The San Diego City council voted to fight in court to secure Measure C funding for expansion of the downtown convention center, homeless services and road repairs.
The measure to raise the tax paid by hotel visitors was approved by 65% of voters in 2020. That’s less than the two-thirds majority needed for most new taxes, but a series of California court rulings have found that citizens initiatives require only a simple majority.
Despite those rulings, however, a Superior Court judge in San Diego recently concluded that the city erred in how it handled Measure C in the first place.
Mayor Todd Gloria welcomed the council’s decision on Tuesday, saying after the meeting that approval of the measure was “the will of the voters” even if short of a two-thirds majority.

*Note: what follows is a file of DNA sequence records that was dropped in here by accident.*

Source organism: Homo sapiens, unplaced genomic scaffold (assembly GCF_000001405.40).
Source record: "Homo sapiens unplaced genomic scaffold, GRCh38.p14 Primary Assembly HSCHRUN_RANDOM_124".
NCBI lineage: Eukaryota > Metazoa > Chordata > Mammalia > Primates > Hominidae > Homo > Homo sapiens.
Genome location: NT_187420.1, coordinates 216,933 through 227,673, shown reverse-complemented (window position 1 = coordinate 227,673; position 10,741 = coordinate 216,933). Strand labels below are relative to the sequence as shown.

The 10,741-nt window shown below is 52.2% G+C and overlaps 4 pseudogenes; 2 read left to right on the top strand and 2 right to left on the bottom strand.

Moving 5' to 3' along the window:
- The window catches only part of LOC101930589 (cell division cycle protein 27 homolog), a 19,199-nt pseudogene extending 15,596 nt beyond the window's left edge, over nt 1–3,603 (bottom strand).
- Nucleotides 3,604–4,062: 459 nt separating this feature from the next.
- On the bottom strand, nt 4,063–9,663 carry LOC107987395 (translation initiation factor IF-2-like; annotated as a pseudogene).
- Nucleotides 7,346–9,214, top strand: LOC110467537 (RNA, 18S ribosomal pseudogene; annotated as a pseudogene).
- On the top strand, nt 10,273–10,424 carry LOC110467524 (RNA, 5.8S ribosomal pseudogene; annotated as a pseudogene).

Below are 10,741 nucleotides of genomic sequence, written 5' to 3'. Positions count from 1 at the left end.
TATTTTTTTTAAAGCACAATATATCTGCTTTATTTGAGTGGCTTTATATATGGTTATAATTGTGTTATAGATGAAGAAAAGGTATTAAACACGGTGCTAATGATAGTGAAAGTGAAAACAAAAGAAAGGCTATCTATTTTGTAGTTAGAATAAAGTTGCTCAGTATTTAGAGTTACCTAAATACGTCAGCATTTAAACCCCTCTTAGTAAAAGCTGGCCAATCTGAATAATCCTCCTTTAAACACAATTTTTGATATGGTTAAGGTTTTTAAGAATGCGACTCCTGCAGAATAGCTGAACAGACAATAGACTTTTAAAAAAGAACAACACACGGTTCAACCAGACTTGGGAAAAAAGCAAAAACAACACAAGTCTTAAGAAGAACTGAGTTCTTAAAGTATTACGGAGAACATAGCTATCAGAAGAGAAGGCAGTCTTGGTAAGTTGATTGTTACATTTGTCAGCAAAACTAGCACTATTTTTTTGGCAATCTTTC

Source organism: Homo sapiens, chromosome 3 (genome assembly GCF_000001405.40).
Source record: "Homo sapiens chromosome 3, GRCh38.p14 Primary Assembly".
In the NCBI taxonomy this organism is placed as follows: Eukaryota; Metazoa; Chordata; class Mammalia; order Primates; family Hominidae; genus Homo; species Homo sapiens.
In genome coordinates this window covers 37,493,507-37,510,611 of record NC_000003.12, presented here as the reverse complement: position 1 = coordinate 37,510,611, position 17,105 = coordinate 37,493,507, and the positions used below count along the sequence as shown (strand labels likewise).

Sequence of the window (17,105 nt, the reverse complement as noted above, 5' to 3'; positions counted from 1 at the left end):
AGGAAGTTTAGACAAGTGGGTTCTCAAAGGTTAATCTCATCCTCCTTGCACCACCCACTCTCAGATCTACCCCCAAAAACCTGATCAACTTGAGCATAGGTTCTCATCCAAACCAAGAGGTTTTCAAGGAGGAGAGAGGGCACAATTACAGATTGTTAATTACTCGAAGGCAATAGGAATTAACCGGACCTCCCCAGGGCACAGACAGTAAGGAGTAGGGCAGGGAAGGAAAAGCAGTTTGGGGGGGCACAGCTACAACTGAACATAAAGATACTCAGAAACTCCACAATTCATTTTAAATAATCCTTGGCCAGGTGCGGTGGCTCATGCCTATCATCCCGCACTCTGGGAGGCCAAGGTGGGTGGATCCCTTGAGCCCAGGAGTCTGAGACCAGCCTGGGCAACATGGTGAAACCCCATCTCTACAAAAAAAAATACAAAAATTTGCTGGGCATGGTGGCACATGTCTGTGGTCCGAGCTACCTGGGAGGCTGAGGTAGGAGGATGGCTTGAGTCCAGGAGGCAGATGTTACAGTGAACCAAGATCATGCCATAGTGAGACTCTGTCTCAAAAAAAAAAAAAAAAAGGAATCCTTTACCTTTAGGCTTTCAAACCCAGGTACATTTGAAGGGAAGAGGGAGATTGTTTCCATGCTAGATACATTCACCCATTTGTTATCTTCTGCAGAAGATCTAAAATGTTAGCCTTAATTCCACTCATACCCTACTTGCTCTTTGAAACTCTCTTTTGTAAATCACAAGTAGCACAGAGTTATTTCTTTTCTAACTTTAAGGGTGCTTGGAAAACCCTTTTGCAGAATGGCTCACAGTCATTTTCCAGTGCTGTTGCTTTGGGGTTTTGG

“A substantial majority of San Diego residents supported Measure C to create a dedicated funding stream to address homelessness, grow our local economy and fix our streets — priorities shared across city leadership and in every community throughout our city,” Gloria said. “This appeal will affirm the passage of Measure C so we can fulfill the will of the voters and get to work addressing our city’s top challenges.”
The council voted 6-3 in a closed session to proceed with the appeal. Council President Sean Elo-Rivera and Councilmembers Monica Montgomery Steppe and Vivian Moreno voted against an appeal.
Moreno has said that since the original ballot materials stated passage of Measure C required a two-thirds vote, the city should be bound by that.
The tax increase envisioned by the measure would only be paid by hotel and other lodging visitors under the city’s Transient Occupancy Tax.